In Search of Bumblebees at Prudhoe Riverside

Last week, North East naturalists and the Bumblebee Conservation Trust set out in search of bees at Prudhoe Riverside. Charlotte Rankin takes a look back at what they discovered.

Undeterred by the thunderstorm forecast, a group of naturalists set out in search of bees at Prudhoe Riverside in Northumberland last Saturday. Led by Richard Comont, Science Manager at the Bumblebee Conservation Trust, the aim was to identify bumblebees of the riverside meadows and chalky Spetchells hills. Despite the forecast, the rain thankfully held off until the final fifteen minutes and six species of bumblebees were observed.


Meeting at the riverside car park, the first bee stop was at a garden plant border by Ovingham Bridge. Packed with donated plants from local residents, the pollinator-friendly plants are enjoyed by a diverse range of bees and other flower-visiting insects. The garden plant border soon ticked off four of the seven common bumblebee species: Buff-tailed, Common Carder, Garden and Tree Bumblebee. The planted Lamb’s-ear even supports the Wool Carder Bee, a rarer solitary bee in the region with few and scattered records. While just a glimpse, a lone male Wool Carder Bee was observed here on Saturday’s walk.

The first bumblebee of the day was a male Tree Bumblebee. First recorded in Northumberland in 2007, the Tree Bumblebee is now one of the most common bumblebees in the region. To recognise this bumblebee species, Richard gave a handy ID tip: “Its pattern is like Neapolitan ice cream with three different colours: Ginger thorax, black abdomen and a white tail.”

On the Spetchells, Bird’s-foot Trefoil, Ox-eye Daisy and Musk Thistle were the go-to plants for bumblebees. Marjoram was not quite in flower, but over the next few weeks, will be in full bloom on the hills and attracting many bees. A particular highlight while on the hills was a sighting of the Vestal Cuckoo Bee, a scarcer bumblebee in the region. A species of cuckoo bumblebee, females take over the nests of Buff-tailed Bumblebees. While a bit trickier to identify, Richard went through the key ID features of cuckoo bumblebees to look out for. All six cuckoo bumblebees are found in the North East and two species have been recorded at the Spetchells. The Red-tailed Cuckoo Bee, also found on the Spetchells, is a target bee species of the North East Bee Hunt.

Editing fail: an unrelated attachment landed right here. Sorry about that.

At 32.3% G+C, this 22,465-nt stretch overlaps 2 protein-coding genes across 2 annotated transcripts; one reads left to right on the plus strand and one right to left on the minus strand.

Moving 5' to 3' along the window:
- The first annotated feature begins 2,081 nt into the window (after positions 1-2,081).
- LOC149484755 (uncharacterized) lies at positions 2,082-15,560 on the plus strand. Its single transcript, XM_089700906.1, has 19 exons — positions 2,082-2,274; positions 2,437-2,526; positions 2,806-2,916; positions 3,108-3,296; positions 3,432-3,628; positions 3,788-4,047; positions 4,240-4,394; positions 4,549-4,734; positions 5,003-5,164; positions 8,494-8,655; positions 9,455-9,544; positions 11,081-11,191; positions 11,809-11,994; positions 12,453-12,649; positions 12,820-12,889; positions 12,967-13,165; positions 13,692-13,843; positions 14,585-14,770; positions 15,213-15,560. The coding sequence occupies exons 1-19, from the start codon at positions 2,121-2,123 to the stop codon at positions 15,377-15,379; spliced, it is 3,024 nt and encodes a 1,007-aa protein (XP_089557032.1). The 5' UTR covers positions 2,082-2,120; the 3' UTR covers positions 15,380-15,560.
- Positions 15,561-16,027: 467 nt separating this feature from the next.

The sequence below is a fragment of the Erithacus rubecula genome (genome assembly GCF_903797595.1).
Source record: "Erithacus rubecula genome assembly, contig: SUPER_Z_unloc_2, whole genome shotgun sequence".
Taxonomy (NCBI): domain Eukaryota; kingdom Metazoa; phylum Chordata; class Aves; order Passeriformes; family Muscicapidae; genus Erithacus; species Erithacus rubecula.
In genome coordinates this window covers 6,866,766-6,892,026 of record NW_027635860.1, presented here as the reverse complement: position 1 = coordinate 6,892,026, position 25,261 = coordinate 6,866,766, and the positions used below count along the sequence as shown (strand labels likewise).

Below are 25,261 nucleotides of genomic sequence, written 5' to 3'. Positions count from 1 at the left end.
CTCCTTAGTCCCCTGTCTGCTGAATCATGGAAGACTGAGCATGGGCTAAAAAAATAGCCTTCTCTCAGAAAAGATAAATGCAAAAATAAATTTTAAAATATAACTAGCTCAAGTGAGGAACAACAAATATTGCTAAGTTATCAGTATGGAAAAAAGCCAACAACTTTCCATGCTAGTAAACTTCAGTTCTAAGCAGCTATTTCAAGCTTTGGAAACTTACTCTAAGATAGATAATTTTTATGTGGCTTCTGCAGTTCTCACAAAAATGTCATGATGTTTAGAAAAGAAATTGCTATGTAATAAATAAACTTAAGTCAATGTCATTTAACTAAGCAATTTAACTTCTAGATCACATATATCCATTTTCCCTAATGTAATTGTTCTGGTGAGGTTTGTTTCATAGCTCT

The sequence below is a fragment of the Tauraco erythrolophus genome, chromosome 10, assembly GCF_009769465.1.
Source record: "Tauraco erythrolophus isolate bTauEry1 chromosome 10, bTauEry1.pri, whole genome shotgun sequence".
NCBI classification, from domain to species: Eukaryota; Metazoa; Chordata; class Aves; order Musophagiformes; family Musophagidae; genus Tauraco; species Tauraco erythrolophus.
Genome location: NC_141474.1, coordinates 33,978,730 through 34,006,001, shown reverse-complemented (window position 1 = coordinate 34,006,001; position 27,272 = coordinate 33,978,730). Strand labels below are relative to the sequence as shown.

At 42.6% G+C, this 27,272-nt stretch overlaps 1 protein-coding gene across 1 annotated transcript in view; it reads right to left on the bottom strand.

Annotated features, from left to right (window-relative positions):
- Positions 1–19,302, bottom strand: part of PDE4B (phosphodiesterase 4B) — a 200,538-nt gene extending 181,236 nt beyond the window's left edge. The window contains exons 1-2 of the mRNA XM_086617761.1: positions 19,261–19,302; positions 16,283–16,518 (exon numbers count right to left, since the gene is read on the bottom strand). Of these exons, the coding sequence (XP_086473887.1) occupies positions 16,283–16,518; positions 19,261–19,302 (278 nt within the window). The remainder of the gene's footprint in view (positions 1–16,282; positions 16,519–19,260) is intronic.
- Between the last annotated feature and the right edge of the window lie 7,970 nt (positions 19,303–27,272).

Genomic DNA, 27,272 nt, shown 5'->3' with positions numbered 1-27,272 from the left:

Solitary Bees

While bumblebees were the focus of the walk, solitary bees made a welcome appearance too. Although the peak activity of spring mining bees on the hills had passed, the group were lucky to encounter foraging Buffish Mining Bees on Hogweed along the riverside meadows. On the chalky Spetchells, a female Ashy Mining Bee was also observed returning to her burrow.

Elsewhere on the Spetchells, a Yellow-face Bee was found feeding on Wild Mignonette, a favourite plant of the smaller solitary bees here on the Spetchells. Local naturalist, Louise Hislop, also identified a new mining bee for the Spetchells, the Grey-banded Mining Bee (Andrena denticulata).

Charlotte Rankin
NHSN Conservation Officer

Charlotte enjoys observing and recording wildlife, particularly invertebrates and wild plants. As NHSN Conservation Officer, Charlotte is responsible for developing and implementing NHSN’s citizen science projects, providing opportunities for you to get involved and study North East nature.

Bilberry Mining Bee © Chris Barlow

Join the North East Bee Hunt

Urban or rural, beginner or expert, we need your help to record eight distinctive bees across the North East this spring and summer.

Your records can add to our understanding of bees in the region and inform conservation and monitoring efforts.

Taking part is easy and every record counts, wherever you live in the region. Records of all bee species are encouraged.